President Washington and the city planner, Pierre L’Enfant, settled on what is now 1600 Pennsylvania Avenue.

5. The British Army burnt the White House

The White House after the fire in 1814. Photo by George Munger – Wikimedia

In 1814, the executive mansion was set ablaze by the British Army. They destroyed the interior of the building and left the exterior scorched.

After the war, renovations were done and President Moore moved in before it was completed in 1817.

Renovation work continued and there were additions; the semi-circular South porch and North porch in 1824 and 1829 consecutively.

The fire and renovation work done on the White House erased most of the original structure.

George Washington’s portrait is the only surviving piece of art from the White House before it burnt. It was saved by the First Lady Dolly Madison.

6. Theodore Roosevelt commissioned the construction of the West Wing

The South Porch. Photo By The White House – Wikimedia

Although Thomas Jefferson complained that the White House was too big, that was not the case after the Civil War ended.

It became too small and more room was needed. Theodore Roosevelt then commissioned the West Wing. The architect, Charles McKim designed and supervised the project.

His designs were neoclassical as the original design of the White House.  

William Howard Taft and Franklin D. Roosevelt later expanded the West Wing. President Taft added the Oval Office to the West Wing.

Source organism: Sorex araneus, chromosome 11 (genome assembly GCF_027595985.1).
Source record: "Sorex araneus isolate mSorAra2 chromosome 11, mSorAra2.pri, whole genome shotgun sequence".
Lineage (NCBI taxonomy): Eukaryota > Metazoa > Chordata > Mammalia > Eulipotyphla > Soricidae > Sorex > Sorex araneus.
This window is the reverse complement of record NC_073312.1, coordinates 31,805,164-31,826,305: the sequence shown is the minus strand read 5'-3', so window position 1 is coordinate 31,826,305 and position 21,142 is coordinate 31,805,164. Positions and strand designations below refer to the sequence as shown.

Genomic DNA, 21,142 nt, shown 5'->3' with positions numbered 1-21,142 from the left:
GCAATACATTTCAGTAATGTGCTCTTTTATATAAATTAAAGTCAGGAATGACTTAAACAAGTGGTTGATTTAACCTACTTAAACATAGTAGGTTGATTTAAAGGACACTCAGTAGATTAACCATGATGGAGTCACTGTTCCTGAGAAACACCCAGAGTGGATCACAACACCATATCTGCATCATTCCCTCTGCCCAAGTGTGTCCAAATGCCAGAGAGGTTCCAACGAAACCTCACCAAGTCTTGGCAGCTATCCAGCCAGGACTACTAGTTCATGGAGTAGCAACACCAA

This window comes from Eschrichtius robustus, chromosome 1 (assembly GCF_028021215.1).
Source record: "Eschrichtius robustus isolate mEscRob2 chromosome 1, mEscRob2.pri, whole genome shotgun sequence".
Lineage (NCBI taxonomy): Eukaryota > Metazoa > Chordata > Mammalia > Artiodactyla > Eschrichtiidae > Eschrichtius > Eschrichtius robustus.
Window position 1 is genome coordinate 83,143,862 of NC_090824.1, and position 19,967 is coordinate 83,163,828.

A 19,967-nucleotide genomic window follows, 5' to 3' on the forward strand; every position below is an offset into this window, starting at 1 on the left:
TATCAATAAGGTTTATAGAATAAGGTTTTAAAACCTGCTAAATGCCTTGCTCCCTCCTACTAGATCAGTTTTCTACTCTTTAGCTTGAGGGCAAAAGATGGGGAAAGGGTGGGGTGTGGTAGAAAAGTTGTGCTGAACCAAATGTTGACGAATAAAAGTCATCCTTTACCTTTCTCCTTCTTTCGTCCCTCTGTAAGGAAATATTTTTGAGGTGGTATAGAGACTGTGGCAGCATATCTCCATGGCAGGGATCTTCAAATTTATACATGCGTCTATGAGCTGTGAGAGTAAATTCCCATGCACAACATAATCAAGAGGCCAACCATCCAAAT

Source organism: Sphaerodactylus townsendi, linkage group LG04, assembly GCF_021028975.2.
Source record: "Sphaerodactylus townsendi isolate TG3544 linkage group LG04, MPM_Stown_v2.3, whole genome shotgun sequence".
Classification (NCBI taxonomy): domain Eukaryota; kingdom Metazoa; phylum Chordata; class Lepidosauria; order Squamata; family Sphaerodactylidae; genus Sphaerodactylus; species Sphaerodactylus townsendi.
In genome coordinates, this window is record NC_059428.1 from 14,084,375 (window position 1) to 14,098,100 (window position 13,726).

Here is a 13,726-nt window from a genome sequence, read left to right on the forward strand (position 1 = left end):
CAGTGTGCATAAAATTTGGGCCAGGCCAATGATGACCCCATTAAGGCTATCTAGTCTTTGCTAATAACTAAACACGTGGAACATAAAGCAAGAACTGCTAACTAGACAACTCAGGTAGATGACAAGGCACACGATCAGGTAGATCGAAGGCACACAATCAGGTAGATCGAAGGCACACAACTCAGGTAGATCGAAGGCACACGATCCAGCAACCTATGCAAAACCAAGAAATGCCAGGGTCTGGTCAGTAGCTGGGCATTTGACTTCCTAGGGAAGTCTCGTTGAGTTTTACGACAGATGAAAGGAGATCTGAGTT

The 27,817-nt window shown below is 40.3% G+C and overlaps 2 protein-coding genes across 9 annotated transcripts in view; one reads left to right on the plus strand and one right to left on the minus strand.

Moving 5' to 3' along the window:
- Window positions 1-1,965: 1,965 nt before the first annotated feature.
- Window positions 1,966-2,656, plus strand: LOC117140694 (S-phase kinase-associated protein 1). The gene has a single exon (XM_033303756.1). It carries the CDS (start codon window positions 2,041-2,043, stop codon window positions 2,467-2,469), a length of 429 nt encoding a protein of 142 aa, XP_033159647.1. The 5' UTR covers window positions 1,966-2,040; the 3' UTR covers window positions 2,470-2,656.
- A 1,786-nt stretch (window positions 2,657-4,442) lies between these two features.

7. The West Wing got damaged by fire in 1929

There was a second fire at the White House. It happened on Christmas Eve in 1929.

The big fire razed parts of the West Wing and Oval Office during Herbert Hoover’s Administration.

Hoover helped the firefighters put out the fire. He attempted to enter the Oval Office during the fire, but he was stopped by the Secret Service.

President Harry Truman lived at Blair House since the interior of the White House was severely damaged by fire. Only the 3rd floor was not damaged.

8. The White House is massive

Although by modern standards the White House is of modest size, before the Civil War, the White House was the biggest in the United States.

It has 6 levels, 132 rooms, 35 bathrooms, 3 elevators, 413 doors, 28 fireplaces and 8 staircases. The total area of the house is 55,000 square feet.

9. President-elect gets to choose the decoration of their family room

By Cezary – Wikimedia

American Presidents get a chance to choose the style and design of some of the rooms in the White House, as well as the protocol on how they will receive the public during their stay.

The first inaugural open house was held in 1805 by Thomas Jefferson. He greeted all his guests that attended the swearing-in ceremony in the Blue Room.

When the sworn-in President moves into the White House, furniture and other items belonging to the previous president are changed and artwork swapped. All this is done in less than 24 hours.

10.  The President and First Lady get billed every month

One might think that being the President of a country meant free food and free boarding. Well, that is not the case in the White House.

The president and the first lady get monthly bills of their expenses. The money is then deducted from their salaries.   

Many presidents the White House in serious debt between $2.28 million and $10.6 million.